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Cytoskeleton (Hoboken). 2019 Oct 1. doi: 10.1002/cm.21567. [Epub ahead of print]

Tubulin mutations in brain development disorders: Why haploinsufficiency does not explain TUBA1A tubulinopathies.

Author information

1
Department of Cell and Developmental Biology, University of Colorado School of Medicine, Aurora, Colorado.
2
Department of Pediatrics, University of Colorado Anschutz Medical Campus, Aurora, Colorado.

Abstract

The neuronal cytoskeleton performs incredible feats during nervous system development. Extension of neuronal processes, migration, and synapse formation rely on the proper regulation of microtubules. Mutations that disrupt the primary α-tubulin expressed during brain development, TUBA1A, are associated with a spectrum of human brain malformations. One model posits that TUBA1A mutations lead to a reduction in tubulin subunits available for microtubule polymerization, which represents a haploinsufficiency mechanism. We propose an alternative model for the majority of tubulinopathy mutations, in which the mutant tubulin polymerizes into the microtubule lattice to dominantly "poison" microtubule function. Nine distinct α-tubulin and ten β-tubulin genes have been identified in the human genome. These genes encode similar tubulin proteins, called isotypes. Multiple tubulin isotypes may partially compensate for heterozygous deletion of a tubulin gene, but may not overcome the disruption caused by missense mutations that dominantly alter microtubule function. Here, we describe disorders attributed to haploinsufficiency versus dominant negative mechanisms to demonstrate the hallmark features of each disorder. We summarize literature on mouse models that represent both knockout and point mutants in tubulin genes, with an emphasis on how these mutations might provide insight into the nature of tubulinopathy patient mutations. Finally, we present data from a panel of TUBA1A tubulinopathy mutations generated in yeast α-tubulin that demonstrate that α-tubulin mutants can incorporate into the microtubule network and support viability of yeast growth. This perspective on tubulinopathy mutations draws on previous studies and additional data to provide a fresh perspective on how TUBA1A mutations disrupt neurodevelopment.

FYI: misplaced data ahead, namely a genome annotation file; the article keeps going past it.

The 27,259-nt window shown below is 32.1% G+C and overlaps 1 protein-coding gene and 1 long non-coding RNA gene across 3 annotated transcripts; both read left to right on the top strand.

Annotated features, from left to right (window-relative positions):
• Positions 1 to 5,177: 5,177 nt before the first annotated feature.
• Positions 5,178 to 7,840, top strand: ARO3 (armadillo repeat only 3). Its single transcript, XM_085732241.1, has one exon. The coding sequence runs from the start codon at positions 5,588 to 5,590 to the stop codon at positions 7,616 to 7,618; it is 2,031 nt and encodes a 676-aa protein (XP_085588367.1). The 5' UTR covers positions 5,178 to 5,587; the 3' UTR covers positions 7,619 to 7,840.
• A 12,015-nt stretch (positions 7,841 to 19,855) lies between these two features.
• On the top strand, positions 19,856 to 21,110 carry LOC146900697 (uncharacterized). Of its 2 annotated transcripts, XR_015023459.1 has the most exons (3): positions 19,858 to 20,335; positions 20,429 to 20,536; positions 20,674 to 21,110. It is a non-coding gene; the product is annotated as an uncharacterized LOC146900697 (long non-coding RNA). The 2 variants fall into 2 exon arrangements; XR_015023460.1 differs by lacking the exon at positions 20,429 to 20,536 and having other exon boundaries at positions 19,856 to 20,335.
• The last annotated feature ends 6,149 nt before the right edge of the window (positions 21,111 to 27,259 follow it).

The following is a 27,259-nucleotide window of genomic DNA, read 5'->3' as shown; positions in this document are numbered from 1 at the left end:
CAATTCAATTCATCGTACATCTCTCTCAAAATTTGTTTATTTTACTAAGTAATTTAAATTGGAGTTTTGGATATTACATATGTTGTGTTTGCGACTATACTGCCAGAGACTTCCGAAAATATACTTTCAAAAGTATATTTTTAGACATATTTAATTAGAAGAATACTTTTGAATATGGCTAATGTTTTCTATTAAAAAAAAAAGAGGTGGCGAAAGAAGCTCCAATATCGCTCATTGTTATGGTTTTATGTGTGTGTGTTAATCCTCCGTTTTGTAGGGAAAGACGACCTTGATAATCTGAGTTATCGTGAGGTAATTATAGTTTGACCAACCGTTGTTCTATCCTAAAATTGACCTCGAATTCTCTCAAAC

KEYWORDS:

TUBA1A; brain development; microtubule network; neuronal cytoskeleton; tubulinopathy

PMID:
31574570
DOI:
10.1002/cm.21567

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